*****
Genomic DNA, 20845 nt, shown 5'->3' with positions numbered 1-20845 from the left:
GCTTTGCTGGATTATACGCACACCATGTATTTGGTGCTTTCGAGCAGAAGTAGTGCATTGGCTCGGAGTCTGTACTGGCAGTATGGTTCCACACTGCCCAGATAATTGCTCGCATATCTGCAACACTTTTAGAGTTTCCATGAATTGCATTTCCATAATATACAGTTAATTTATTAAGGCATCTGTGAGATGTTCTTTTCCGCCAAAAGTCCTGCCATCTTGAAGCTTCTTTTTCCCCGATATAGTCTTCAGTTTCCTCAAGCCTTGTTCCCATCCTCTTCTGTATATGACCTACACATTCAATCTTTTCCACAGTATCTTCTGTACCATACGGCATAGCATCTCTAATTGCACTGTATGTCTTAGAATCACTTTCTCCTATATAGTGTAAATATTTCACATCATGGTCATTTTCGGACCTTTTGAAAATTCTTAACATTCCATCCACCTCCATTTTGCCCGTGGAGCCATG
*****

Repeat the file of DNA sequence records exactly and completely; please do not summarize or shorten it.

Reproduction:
Genomic DNA, 20845 nt, shown 5'->3' with positions numbered 1-20845 from the left:
GCTTTGCTGGATTATACGCACACCATGTATTTGGTGCTTTCGAGCAGAAGTAGTGCATTGGCTCGGAGTCTGTACTGGCAGTATGGTTCCACACTGCCCAGATAATTGCTCGCATATCTGCAACACTTTTAGAGTTTCCATGAATTGCATTTCCATAATATACAGTTAATTTATTAAGGCATCTGTGAGATGTTCTTTTCCGCCAAAAGTCCTGCCATCTTGAAGCTTCTTTTTCCCCGATATAGTCTTCAGTTTCCTCAAGCCTTGTTCCCATCCTCTTCTGTATATGACCTACACATTCAATCTTTTCCACAGTATCTTCTGTACCATACGGCATAGCATCTCTAATTGCACTGTATGTCTTAGAATCACTTTCTCCTATATAGTGTAAATATTTCACATCATGGTCATTTTCGGACCTTTTGAAAATTCTTAACATTCCATCCACCTCCATTTTGCCCGTGGAGCCATG